Introduction to Kindergarten Push Pull -Balloon

-Next Generation Science Standard* K-PS2-1

Jack and Lila got me this balloon for Mother’s Day and I decided to make a fun experiment using it.  I recently ordered a kitchen scale so that we could measure how much smaller items weigh.  It was perfect for this Kindergarten Push Pull -Balloon experiment! The scale measures items in grams and ounces.  We used the ounce setting for this experiment, the bottom line is that it is a very versatile scale.

balloon pull down

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One of the Kindergarten Next Generation Physical Science Standards* states that students should  “[p]lan and conduct an investigation to compare the effects of different strengths or different directions of pushes and pulls on the motion of an object.”  For this experiment, we tested if different items would pull a helium balloon down or not.

Find the full lesson for this Kindergarten Push Pull -Balloon experiment here at our Teachers Pay Teachers Store.

Materials List for Kindergarten Push Pull -Balloon

Balloon Pull Experiment lesson
kitchen scale
-helium balloon
-small toys

Step 1: Complete the worksheets in the Kindergarten Push Pull –Balloon Experiment lesson

Here are sample worksheets from the lesson:

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Step 2: Choose an item and weight it, attach it to the balloon and see if it pulls the balloon down, if it does, choose an item you think is lighter, weight it, fill in the data table and repeat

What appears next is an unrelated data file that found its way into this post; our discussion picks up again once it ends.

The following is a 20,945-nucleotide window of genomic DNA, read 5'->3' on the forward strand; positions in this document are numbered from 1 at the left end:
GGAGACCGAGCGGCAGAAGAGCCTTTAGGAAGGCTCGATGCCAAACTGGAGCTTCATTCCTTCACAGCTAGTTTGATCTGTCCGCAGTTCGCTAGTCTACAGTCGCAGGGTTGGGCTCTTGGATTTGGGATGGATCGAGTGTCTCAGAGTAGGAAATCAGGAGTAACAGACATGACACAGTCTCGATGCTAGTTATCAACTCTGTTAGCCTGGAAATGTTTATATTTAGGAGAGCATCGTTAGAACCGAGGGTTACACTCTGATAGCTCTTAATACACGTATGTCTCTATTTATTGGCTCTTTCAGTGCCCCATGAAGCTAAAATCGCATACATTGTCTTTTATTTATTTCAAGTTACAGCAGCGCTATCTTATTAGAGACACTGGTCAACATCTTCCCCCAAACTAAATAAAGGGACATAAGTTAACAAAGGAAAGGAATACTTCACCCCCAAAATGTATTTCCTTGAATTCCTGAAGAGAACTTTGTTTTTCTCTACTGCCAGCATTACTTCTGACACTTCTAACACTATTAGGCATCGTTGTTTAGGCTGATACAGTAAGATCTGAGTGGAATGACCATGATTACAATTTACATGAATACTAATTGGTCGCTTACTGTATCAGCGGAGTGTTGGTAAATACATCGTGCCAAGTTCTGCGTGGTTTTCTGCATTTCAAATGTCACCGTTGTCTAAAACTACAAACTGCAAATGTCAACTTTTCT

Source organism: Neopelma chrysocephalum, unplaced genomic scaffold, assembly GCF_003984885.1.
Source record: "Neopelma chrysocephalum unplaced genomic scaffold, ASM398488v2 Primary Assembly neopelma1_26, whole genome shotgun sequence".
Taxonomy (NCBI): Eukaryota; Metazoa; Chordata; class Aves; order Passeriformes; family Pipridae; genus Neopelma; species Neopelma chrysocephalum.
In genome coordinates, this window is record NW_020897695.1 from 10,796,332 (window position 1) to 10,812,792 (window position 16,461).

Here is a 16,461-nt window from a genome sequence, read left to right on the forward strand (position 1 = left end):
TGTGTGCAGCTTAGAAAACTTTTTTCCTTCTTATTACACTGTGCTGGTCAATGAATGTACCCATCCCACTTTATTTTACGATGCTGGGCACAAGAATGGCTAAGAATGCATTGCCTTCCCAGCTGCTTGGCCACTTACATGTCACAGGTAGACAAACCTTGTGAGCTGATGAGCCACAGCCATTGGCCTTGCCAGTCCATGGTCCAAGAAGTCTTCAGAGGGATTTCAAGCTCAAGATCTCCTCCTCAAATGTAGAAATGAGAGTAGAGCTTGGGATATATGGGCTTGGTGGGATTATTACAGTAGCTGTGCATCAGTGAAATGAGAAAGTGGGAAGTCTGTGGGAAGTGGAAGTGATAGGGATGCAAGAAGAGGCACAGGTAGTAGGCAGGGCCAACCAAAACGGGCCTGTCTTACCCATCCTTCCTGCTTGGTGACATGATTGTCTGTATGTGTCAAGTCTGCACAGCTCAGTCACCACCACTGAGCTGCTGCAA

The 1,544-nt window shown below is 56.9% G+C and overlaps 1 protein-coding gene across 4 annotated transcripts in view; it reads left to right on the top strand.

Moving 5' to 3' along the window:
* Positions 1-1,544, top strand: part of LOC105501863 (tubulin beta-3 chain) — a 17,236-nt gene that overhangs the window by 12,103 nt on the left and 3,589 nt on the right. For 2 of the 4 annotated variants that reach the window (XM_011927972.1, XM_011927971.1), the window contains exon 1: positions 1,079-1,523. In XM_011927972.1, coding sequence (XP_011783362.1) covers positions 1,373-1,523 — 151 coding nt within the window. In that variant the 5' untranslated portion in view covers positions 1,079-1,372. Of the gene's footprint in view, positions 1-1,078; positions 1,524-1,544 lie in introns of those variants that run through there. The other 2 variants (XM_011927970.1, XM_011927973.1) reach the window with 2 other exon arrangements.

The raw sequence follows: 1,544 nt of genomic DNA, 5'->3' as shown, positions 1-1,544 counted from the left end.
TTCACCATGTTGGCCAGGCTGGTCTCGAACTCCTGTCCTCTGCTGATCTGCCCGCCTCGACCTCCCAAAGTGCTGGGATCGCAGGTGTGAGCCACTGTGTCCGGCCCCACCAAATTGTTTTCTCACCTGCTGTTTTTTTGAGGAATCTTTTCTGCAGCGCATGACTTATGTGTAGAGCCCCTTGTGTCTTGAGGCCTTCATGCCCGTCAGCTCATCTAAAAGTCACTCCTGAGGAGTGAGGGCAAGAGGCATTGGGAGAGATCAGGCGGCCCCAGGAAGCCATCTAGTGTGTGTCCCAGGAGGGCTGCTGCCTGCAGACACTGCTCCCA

We started the experiment by weighing this toy helicopter.  It was 1.16 oz. on the scale.

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Here is a video showing what happened (sorry for the black bars, I accidentally forgot to turn the phone):

Then we tried this little dolphin, which weighed 0.25 oz.

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Here is the video showing what happened with the dolphin:

Then we tried this play dough tool, which measured only 0.18 oz.

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A strange little bounce happened with this one as you can see in the video:

This plastic handle only weighed 0.14 oz. so we tried that.

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It pulled it down, but not very quickly so we were getting closer…

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Finally we tried this monkey, which weighed in at 0.07 oz.

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As you can see, the monkey was not enough weight to pull the balloon down.

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Therefore the minimum weight to pull the balloon down is somewhere between 0.14-0.07 oz.

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Step 2: Fill in the rest of the data table and answer the discussion questions

Step 3: Complete the Kindergarten Push Pull -Balloon assessment in the Balloon Pull Experiment lesson

Here is a sample page from the assessment:

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Source:

NGSS Lead States. 2013. Next Generation Science Standards: For States, By States. Washington, DC: The National Academies Press.

*”Next Generation Science Standards (NGSS) is a registered trademark of Achieve. Neither Achieve nor the lead states and partners that developed the Next Generation Science Standards were involved in the production of this product, and do not endorse it.”